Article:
Aetius: Attila's Nemesis Hardcover – 16 Feb 2012
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Top Customer Reviews
First of all, this is the only recent history book (as opposed to novels) written specifically on Aetius in English in about a century. To my knowledge, there is only one recent biography on Aetius in French, but it is rather poor and more of a novel than the work of a historian. I am not aware of any recent work in German. I didn't check for Italian, however. This seems surprising, given Aetius' lasting fame as "the last of the Romans", but it can be explained by problematic sources. The explanation helps to illustrate the kind of challenge that Ian Hughes decided to take up.Read more ›
Whilst his achievements and career have been analysed in many history books there are few books which are dedicated to a study of his life and career (at least in English) and virtually nothing is known about Aetius as a human being as opposed to his military and government career. This is unfortunate as the fact that he retained the loyalty of the army and was able to form alliances with the Germanic tribes and Huns in the way he did would indicate he was blessed with some impressive human qualities. Whilst there are many disagreements over the historical importance of the Catalaunian Plains there is almost no disagreement that his influence and impact on the Western half of the Empire was immense and that his efforts secured a semblance of stability and apparent recovery which it is hard to imagine could have taken place otherwise. That this stability and recovery was fleeting and merely delayed the fall of the Western half of the Empire is hardly his fault.Read more ›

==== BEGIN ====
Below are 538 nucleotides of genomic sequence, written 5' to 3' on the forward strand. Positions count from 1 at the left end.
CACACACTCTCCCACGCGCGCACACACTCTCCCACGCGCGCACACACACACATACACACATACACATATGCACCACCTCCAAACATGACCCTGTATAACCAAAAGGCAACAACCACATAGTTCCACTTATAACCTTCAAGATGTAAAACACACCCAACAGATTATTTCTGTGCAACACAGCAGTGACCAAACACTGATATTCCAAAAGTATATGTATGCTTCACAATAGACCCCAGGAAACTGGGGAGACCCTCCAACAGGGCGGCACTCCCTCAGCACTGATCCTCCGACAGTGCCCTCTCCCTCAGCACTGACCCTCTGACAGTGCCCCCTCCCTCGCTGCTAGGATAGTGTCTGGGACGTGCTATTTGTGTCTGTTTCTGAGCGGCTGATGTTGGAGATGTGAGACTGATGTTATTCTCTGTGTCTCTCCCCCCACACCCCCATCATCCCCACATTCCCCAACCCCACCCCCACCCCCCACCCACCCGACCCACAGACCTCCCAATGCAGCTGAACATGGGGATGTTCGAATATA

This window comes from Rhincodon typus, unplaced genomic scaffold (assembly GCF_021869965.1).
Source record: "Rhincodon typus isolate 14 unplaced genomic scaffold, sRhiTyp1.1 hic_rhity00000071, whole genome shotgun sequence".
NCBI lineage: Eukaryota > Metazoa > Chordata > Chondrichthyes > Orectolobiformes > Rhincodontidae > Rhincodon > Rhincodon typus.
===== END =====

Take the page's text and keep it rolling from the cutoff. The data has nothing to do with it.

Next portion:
The interesting thing about this book is the extremely positive image it presents of Aetius. In Hughes' previous books his subjects suffer a great deal of criticism despite the generally favorable conclusion. It's one of the things I've always liked about his books, even though it makes his hyperbolic titles seem that much more out of place. And now in the most prosaically named book he heaps on the praise. Perhaps this is due to how little information there is on the man, although even here he finds excuses for the worst of the accusations against Aetius. The lowest point in Aetius' career was when he got into a power struggle with the commander of North Africa while the Vandals were invading, yet Hughes argues (pretty convincingly) that it was in fact a third general, Felix, who was busy playing power politics at the empire's expense. I can't help but be amused by the fact that Belisarius with his own private historian and Stilicho who has panegyrics providing the main source for his actions both come off worse than a man whose praise-singers have been lost.Read more ›
Most Recent Customer Reviews
This is a fascinating account of 'The Last Roman', who held the crumbling Roman Empire together until 454 AD. Read morePublished 4 months ago by Pappashanga
The man who stopped the unstoppable Attilla. There should be a big budget movie about this bloke in the "El Cid" mode. Read morePublished 15 months ago by Phil K
Very readable digest of the known facts with intelligent speculationPublished 16 months ago by edward s
At the time of writing this review Ian Hughes has written three excellent books covering the lives of military leaders who tried to halt the decline and fall of the Roman empire:... Read morePublished 20 months ago by Bill Greenhalf
This book pulls off a trick: it delivers a difficult and complex period of Roman history in an engaging and compelling style. Read morePublished 21 months ago by J Dorleac
This is a PhD thesis and by no means an easy read for the generally interested. Read the conclusion first and save yourself hours.Published on 20 July 2014 by Ann Ducas
History of the last days explained , who why and where !! The family rivalry and politicians scrimping yet again hoping for a lot having given a little .Published on 30 May 2013 by Patrick J. Murray